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What we’re learning about Europe’s digital transformation

The trends we’ve seen over the last decade, as well as upcoming legislation changes, indicate that Europe is on the brink of a huge digital transformation.

Woman in warehouse doing inventory

When asked what would happen if a business or organisation lagged ten years behind in adopting smartphones or computers, most people would agree that it would be detrimental to productivity and impede (if not completely stop) growth. Smartphone and computer technology changes quickly – and it’s easy to see why businesses and organisations must keep up. But, what if we asked about systems that aren’t as ubiquitous yet just as important to operational efficiency and security?

We know that the move to cloud accounting is the biggest shake-up to the accounting industry we’ve ever seen. Accounting and payroll used to rely on spreadsheets, paperwork, and outdated systems, but not anymore. So, what does that mean for our digital future?

The current trends in cloud-based services

If we focus on small and medium-sized businesses (SMBs), the frontrunners in cloud accounting are the Nordics, Benelux, New Zealand, Australia, and North America. 

Based on the Digital Economy and Social Index (DESI) report, there’s a similar trend for cloud services in general, with the Nordic countries leading the way. Yet we still have a long way to go. Only 40% of SMB companies in the EU are using basic-level cloud services. For sophisticated cloud services, like accounting, ERP or CRM, the adoption rate for SMB companies is only 33% in the EU – with even wider gaps between different countries.

What we’re seeing in each region

To put this in perspective, let’s take a look at each region on the technology adoption curve. Innovators and early adopters are ready to adopt new technology from the get-go and usually gain the biggest benefits if the technology is a breakthrough. The late majority start adopting new technology when the majority of the market already has experience with it. The laggards only change when it’s necessary.

As you can see, the fastest growth occurs between the early and late majority phases – where the largest share of companies in a market adopt the new technology.

The Nordics are leading the way – with Benelux close behind

Visma’s core markets are the most advanced in Europe and are already in the late majority phase with adopting cloud accounting. So, they offer a good look at what to expect for emerging European markets. All of the Nordic countries have extensive ecosystems around cloud accounting and payroll. 

Cloud accounting in Benelux is developing quickly. The Netherlands and Belgium are in the early majority phase and are the second-most advanced area in cloud accounting, after the Nordics.

Central Europe is changing rapidly

Central Europe is lagging behind the Nordics, but it is an interesting emerging market. Several countries in this region are hitting the innovators’ phase, and early indicators show a tremendous speed of change in many of these countries.

The Mediterranean has taken its first steps towards adoption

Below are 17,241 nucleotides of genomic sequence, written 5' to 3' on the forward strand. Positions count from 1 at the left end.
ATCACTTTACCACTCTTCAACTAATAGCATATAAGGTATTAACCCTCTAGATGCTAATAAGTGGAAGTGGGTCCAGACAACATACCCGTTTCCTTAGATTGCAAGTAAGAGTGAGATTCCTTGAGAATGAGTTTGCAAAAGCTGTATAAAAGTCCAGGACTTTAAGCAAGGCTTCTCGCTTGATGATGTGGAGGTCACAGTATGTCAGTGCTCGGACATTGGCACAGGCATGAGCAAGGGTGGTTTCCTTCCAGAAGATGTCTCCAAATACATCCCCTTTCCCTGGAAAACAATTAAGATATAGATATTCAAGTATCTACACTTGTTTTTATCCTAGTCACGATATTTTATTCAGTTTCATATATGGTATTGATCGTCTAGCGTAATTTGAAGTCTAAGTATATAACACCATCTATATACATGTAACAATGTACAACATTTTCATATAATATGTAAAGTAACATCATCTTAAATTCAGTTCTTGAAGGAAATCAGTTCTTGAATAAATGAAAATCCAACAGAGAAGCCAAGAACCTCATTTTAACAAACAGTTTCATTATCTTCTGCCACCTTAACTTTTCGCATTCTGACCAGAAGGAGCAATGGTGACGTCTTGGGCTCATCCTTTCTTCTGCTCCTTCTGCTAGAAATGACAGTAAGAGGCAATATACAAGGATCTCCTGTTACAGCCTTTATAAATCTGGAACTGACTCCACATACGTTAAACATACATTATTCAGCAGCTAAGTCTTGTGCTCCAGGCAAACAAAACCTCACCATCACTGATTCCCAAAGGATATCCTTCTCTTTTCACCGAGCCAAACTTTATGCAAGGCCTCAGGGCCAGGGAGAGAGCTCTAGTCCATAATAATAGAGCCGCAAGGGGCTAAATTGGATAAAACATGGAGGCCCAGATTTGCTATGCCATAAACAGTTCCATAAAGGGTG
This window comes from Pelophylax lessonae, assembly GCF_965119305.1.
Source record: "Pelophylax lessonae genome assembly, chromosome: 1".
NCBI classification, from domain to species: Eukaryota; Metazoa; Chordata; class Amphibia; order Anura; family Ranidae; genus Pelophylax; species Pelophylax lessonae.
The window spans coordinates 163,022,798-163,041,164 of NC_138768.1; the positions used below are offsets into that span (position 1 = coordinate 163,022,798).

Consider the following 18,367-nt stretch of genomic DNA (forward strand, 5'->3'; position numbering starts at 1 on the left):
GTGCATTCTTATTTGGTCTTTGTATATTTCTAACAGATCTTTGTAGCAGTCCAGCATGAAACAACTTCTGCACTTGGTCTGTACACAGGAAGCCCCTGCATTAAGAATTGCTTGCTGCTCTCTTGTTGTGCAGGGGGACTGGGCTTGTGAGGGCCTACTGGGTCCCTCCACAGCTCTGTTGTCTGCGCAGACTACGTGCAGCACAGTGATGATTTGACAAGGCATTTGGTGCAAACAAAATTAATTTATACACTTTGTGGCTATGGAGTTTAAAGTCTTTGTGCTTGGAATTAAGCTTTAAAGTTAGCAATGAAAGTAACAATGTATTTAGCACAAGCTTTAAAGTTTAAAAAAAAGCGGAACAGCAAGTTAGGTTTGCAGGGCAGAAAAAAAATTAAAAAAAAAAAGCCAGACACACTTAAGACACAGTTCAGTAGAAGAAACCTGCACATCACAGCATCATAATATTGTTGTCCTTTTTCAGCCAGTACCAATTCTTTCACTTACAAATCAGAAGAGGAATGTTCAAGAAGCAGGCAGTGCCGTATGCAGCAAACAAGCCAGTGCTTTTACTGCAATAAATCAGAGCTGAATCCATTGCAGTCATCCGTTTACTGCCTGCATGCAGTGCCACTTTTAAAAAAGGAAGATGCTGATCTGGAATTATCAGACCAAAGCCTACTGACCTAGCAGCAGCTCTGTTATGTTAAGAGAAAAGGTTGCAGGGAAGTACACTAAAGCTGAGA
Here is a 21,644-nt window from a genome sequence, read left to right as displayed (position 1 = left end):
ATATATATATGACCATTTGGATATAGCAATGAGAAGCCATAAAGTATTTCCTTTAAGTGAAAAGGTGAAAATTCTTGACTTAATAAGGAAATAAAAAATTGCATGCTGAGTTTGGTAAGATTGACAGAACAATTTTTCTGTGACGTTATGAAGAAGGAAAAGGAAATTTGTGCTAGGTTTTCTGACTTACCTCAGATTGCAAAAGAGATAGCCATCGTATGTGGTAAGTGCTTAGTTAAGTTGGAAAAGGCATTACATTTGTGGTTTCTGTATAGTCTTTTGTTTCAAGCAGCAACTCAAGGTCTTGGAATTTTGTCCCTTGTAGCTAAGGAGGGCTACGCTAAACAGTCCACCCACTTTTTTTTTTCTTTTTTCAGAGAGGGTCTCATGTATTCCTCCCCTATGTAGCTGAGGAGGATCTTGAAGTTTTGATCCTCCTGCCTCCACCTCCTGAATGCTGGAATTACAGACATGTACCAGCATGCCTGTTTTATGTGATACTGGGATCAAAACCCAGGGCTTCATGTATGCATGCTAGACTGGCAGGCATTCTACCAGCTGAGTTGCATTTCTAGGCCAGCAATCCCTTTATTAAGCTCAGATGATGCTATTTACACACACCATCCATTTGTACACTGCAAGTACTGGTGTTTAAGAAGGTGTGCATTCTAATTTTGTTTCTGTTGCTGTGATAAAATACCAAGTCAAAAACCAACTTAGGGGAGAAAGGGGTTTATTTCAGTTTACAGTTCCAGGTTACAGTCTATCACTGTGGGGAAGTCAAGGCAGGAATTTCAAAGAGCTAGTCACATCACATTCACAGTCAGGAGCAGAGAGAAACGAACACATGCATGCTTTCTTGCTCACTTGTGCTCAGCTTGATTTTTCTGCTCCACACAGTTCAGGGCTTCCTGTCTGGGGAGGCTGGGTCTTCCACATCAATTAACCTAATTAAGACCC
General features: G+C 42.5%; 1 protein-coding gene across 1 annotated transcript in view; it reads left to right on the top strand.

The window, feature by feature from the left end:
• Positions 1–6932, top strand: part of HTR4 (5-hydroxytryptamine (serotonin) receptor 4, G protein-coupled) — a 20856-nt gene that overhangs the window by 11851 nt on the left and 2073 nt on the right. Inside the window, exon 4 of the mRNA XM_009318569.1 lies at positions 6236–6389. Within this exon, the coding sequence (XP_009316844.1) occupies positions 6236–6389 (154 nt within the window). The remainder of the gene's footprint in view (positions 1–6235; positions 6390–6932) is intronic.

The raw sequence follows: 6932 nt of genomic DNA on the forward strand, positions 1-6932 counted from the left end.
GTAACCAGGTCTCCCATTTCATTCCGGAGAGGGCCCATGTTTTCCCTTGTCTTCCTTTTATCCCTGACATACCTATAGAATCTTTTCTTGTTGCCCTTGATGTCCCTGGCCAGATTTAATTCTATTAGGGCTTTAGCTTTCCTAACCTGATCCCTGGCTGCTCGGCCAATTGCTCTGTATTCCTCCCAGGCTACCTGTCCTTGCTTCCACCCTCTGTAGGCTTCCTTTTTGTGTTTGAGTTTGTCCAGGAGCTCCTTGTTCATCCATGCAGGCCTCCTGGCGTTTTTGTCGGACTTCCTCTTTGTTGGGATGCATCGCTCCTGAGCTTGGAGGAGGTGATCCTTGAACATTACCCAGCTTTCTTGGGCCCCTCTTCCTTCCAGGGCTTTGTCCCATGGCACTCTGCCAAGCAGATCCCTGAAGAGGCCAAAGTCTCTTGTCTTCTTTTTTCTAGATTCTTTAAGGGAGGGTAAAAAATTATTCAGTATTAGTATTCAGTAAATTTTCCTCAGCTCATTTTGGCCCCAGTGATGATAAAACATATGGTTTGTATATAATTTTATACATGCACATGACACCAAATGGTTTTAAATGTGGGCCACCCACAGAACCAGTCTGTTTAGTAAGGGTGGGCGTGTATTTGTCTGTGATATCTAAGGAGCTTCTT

Most Mediterranean countries are far behind the Nordics and Benelux. But, there are some interesting software companies creating movement in these markets, which we hope will accelerate quickly in the next few years.

The biggest driver of upcoming change: e-invoicing

When asked what the biggest accelerator for e-accounting in Europe will be in the next few years, Business Area Director Olivier Constant says legislation changes for e-invoicing will be the driving force. Compulsory e-invoicing has already been a game-changer in several countries, and we’re going to see those ripple effects move into other parts of Europe very soon.

“Every entrepreneur will need to make the switch from Excel or whatever they’re using. By 2028, all processes for accountants will be automated, which will be a huge benefit for them.”

Olivier Constant

DACH and their tax advisors

Germany and Austria are really unique markets. The key differentiator is the role of tax advisors. The title “Tax Advisor” (or “Steuerberater” in German) is protected, meaning only they can submit declarations on behalf of a company, organisation, or individual. Some see these advisors as potential gatekeepers to change.

“The way companies work together with tax advisors in Germany and Austria is comparable and special. Tax advisors are necessary to ensure the correct execution of the over-complicated taxation systems and avoid penalties. This dependency on ever-changing tax rules results in a still traditional approach behind the scenes.”

Rainer Haude, Managing Director

One important thing to note is that German and Austrian tax laws are very complicated. “As an example, take the Austrian VAT law. Instead of, for example, one VAT rate like in Denmark, you have 55 fields (codes) that might apply for the monthly VAT filing in Austria. It’s really complicated. That’s why tax advisors have a different role than in the Nordic countries. This market is so complex, and the tax advisor is responsible for knowing all these codes,” according to Rainer.

Currently, there are some innovative tax advisors that are helping push this region in the right direction, but there is a lot of room for digitalisation. There are huge benefits that can be gained, including increased efficiency, productivity, and enabling companies to move to real-time financial reporting. So, time will tell if these countries are able to switch to cloud software as quickly as their European neighbours.

Want to see an in-depth breakdown of each country? We’ve got that and more in our state of cloud accounting eBook.

Download our cloud accounting eBook for free

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